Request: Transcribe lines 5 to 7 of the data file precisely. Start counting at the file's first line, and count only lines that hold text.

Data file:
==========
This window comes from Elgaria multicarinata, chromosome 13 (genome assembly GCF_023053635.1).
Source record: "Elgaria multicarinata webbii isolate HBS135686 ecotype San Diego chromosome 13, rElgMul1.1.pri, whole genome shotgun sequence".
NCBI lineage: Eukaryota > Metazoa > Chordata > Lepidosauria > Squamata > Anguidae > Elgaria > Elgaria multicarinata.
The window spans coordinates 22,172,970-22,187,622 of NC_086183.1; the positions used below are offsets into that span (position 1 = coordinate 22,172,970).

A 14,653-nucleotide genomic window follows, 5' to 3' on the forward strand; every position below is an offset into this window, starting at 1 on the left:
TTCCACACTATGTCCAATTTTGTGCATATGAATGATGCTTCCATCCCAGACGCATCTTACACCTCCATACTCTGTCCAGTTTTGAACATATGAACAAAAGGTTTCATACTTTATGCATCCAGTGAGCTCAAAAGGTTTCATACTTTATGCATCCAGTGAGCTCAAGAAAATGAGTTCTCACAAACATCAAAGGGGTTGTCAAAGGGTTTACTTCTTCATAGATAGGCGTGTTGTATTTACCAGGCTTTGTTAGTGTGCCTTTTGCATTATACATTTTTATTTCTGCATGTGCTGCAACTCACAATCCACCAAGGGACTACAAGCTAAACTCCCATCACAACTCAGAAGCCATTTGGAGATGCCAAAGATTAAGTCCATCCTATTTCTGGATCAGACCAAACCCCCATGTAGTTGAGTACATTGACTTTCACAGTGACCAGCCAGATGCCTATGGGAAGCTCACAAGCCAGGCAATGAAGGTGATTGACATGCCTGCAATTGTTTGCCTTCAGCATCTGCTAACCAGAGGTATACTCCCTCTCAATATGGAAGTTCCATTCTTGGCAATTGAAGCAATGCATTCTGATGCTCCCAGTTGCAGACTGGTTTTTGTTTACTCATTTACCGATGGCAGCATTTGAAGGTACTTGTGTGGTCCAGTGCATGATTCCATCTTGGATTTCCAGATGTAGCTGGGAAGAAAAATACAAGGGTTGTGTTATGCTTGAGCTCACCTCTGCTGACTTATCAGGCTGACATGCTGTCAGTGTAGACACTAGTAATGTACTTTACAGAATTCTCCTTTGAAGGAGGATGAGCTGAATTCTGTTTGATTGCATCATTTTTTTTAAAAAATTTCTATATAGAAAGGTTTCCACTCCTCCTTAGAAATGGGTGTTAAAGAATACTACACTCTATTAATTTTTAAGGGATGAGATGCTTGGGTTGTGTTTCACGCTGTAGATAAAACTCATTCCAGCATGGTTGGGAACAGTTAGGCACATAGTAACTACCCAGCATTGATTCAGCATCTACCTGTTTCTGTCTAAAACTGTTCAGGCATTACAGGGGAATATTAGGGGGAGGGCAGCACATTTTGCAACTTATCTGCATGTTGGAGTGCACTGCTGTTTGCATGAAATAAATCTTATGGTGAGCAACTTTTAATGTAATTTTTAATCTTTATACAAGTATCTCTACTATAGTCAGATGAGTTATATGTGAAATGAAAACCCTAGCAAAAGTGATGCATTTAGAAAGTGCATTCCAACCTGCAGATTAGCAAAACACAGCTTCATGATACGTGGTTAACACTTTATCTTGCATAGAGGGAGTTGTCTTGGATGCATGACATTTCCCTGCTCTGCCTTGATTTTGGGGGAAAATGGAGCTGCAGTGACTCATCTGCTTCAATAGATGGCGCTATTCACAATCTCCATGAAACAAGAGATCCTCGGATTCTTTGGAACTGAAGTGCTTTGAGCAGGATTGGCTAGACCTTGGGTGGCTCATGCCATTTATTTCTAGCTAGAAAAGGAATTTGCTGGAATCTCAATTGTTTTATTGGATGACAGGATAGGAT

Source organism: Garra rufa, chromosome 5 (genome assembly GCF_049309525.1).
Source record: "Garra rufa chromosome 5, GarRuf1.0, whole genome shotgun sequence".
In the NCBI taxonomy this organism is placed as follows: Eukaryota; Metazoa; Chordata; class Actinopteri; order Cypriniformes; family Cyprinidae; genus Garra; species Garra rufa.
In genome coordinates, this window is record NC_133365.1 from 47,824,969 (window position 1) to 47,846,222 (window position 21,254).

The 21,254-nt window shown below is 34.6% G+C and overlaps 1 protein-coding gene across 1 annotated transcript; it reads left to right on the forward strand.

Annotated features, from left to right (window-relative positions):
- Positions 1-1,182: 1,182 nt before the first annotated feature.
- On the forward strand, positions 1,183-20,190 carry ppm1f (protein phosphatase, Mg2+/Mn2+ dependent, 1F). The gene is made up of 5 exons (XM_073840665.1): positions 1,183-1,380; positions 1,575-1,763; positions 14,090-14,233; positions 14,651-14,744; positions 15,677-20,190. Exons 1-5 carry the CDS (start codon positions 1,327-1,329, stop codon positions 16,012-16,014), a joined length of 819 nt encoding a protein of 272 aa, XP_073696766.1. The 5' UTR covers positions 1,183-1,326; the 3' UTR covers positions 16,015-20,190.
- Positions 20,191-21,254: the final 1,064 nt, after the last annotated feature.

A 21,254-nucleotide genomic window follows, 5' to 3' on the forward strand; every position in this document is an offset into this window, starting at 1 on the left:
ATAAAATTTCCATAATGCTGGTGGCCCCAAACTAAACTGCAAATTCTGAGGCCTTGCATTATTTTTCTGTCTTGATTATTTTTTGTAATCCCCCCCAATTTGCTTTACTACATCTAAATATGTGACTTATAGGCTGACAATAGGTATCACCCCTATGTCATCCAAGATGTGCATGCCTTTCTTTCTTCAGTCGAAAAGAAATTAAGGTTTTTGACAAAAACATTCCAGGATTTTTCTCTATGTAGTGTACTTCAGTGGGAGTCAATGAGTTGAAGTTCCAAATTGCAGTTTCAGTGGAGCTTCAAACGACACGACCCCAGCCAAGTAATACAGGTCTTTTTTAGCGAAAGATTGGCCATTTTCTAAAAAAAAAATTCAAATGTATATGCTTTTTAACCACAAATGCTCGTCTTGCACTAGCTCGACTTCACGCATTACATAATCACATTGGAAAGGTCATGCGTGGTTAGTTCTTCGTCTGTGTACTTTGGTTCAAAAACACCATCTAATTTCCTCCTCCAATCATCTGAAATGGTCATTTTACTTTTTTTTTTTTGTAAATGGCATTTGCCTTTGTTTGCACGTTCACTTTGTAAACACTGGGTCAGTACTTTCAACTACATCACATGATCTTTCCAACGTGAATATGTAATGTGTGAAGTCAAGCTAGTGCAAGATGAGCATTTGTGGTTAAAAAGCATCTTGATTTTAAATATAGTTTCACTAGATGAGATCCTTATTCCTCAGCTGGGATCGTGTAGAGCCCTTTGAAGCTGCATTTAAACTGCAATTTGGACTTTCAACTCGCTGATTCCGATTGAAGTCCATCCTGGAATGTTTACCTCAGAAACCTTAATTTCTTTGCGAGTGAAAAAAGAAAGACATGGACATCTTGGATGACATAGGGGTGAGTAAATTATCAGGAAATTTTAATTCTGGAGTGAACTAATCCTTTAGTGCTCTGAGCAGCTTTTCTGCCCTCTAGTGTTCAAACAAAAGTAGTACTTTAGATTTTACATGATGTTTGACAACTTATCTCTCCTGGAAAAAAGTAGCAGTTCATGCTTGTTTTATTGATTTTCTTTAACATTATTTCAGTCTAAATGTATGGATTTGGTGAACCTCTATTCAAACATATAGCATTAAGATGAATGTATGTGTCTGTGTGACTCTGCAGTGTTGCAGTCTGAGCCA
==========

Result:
A 14,653-nucleotide genomic window follows, 5' to 3' on the forward strand; every position below is an offset into this window, starting at 1 on the left:
TTCCACACTATGTCCAATTTTGTGCATATGAATGATGCTTCCATCCCAGACGCATCTTACACCTCCATACTCTGTCCAGTTTTGAACATATGAACAAAAGGTTTCATACTTTATGCATCCAGTGAGCTCAAAAGGTTTCATACTTTATGCATCCAGTGAGCTCAAGAAAATGAGTTCTCACAAACATCAAAGGGGTTGTCAAAGGGTTTACTTCTTCATAGATAGGCGTGTTGTATTTACCAGGCTTTGTTAGTGTGCCTTTTGCATTATACATTTTTATTTCTGCATGTGCTGCAACTCACAATCCACCAAGGGACTACAAGCTAAACTCCCATCACAACTCAGAAGCCATTTGGAGATGCCAAAGATTAAGTCCATCCTATTTCTGGATCAGACCAAACCCCCATGTAGTTGAGTACATTGACTTTCACAGTGACCAGCCAGATGCCTATGGGAAGCTCACAAGCCAGGCAATGAAGGTGATTGACATGCCTGCAATTGTTTGCCTTCAGCATCTGCTAACCAGAGGTATACTCCCTCTCAATATGGAAGTTCCATTCTTGGCAATTGAAGCAATGCATTCTGATGCTCCCAGTTGCAGACTGGTTTTTGTTTACTCATTTACCGATGGCAGCATTTGAAGGTACTTGTGTGGTCCAGTGCATGATTCCATCTTGGATTTCCAGATGTAGCTGGGAAGAAAAATACAAGGGTTGTGTTATGCTTGAGCTCACCTCTGCTGACTTATCAGGCTGACATGCTGTCAGTGTAGACACTAGTAATGTACTTTACAGAATTCTCCTTTGAAGGAGGATGAGCTGAATTCTGTTTGATTGCATCATTTTTTTTAAAAAATTTCTATATAGAAAGGTTTCCACTCCTCCTTAGAAATGGGTGTTAAAGAATACTACACTCTATTAATTTTTAAGGGATGAGATGCTTGGGTTGTGTTTCACGCTGTAGATAAAACTCATTCCAGCATGGTTGGGAACAGTTAGGCACATAGTAACTACCCAGCATTGATTCAGCATCTACCTGTTTCTGTCTAAAACTGTTCAGGCATTACAGGGGAATATTAGGGGGAGGGCAGCACATTTTGCAACTTATCTGCATGTTGGAGTGCACTGCTGTTTGCATGAAATAAATCTTATGGTGAGCAACTTTTAATGTAATTTTTAATCTTTATACAAGTATCTCTACTATAGTCAGATGAGTTATATGTGAAATGAAAACCCTAGCAAAAGTGATGCATTTAGAAAGTGCATTCCAACCTGCAGATTAGCAAAACACAGCTTCATGATACGTGGTTAACACTTTATCTTGCATAGAGGGAGTTGTCTTGGATGCATGACATTTCCCTGCTCTGCCTTGATTTTGGGGGAAAATGGAGCTGCAGTGACTCATCTGCTTCAATAGATGGCGCTATTCACAATCTCCATGAAACAAGAGATCCTCGGATTCTTTGGAACTGAAGTGCTTTGAGCAGGATTGGCTAGACCTTGGGTGGCTCATGCCATTTATTTCTAGCTAGAAAAGGAATTTGCTGGAATCTCAATTGTTTTATTGGATGACAGGATAGGAT

Source organism: Garra rufa, chromosome 5 (genome assembly GCF_049309525.1).